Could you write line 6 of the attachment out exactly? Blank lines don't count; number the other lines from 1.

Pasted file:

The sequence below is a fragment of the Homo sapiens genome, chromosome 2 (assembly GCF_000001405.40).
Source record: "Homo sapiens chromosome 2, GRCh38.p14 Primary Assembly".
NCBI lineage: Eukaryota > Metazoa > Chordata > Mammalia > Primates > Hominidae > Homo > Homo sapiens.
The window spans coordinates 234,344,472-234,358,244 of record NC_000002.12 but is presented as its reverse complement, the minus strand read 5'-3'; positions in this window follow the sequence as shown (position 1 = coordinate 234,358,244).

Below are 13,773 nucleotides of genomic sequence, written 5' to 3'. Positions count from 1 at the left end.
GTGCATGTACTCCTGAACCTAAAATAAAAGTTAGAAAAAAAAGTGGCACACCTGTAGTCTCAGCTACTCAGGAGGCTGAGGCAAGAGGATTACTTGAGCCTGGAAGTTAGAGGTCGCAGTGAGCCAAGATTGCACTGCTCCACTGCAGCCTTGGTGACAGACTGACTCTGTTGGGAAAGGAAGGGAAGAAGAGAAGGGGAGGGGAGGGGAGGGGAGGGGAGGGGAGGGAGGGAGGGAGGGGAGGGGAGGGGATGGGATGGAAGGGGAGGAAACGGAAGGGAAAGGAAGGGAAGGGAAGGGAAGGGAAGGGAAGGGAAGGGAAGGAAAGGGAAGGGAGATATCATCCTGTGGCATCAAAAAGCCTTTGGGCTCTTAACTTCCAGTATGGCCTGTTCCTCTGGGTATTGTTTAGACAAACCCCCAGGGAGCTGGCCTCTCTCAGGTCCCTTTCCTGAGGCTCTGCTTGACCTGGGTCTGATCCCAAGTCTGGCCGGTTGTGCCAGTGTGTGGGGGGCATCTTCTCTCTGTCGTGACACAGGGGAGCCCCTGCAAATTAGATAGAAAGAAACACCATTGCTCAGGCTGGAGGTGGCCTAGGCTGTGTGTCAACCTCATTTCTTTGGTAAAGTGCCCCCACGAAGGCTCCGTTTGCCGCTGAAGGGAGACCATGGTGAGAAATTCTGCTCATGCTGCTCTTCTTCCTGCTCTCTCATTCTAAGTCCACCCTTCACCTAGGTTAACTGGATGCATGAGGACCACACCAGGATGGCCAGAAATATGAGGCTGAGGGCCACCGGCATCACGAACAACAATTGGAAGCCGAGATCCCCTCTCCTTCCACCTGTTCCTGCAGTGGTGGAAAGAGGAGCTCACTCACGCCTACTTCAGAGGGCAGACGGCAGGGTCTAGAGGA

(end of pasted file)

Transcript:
GTGCATGTACTCCTGAACCTAAAATAAAAGTTAGAAAAAAAAGTGGCACACCTGTAGTCTCAGCTACTCAGGAGGCTGAGGCAAGAGGATTACTTGAGCCTGGAAGTTAGAGGTCGCAGTGAGCCAAGATTGCACTGCTCCACTGCAGCCTTGGTGACAGACTGACTCTGTTGGGAAAGGAAGGGAAGAAGAGAAGGGGAGGGGAGGGGAGGGGAGGGGAGGGGAGGGAGGGAGGGAGGGGAGGGGAGGGGATGGGATGGAAGGGGAGGAAACGGAAGGGAAAGGAAGGGAAGGGAAGGGAAGGGAAGGGAAGGGAAGGGAAGGAAAGGGAAGGGAGATATCATCCTGTGGCATCAAAAAGCCTTTGGGCTCTTAACTTCCAGTATGGCCTGTTCCTCTGGGTATTGTTTAGACAAACCCCCAGGGAGCTGGCCTCTCTCAGGTCCCTTTCCTGAGGCTCTGCTTGACCTGGGTCTGATCCCAAGTCTGGCCGGTTGTGCCAGTGTGTGGGGGGCATCTTCTCTCTGTCGTGACACAGGGGAGCCCCTGCAAATTAGATAGAAAGAAACACCATTGCTCAGGCTGGAGGTGGCCTAGGCTGTGTGTCAACCTCATTTCTTTGGTAAAGTGCCCCCACGAAGGCTCCGTTTGCCGCTGAAGGGAGACCATGGTGAGAAATTCTGCTCATGCTGCTCTTCTTCCTGCTCTCTCATTCTAAGTCCACCCTTCACCTAGGTTAACTGGATGCATGAGGACCACACCAGGATGGCCAGAAATATGAGGCTGAGGGCCACCGGCATCACGAACAACAATTGGAAGCCGAGATCCCCTCTCCTTCCACCTGTTCCTGCAGTGGTGGAAAGAGGAGCTCACTCACGCCTACTTCAGAGGGCAGACGGCAGGGTCTAGAGGA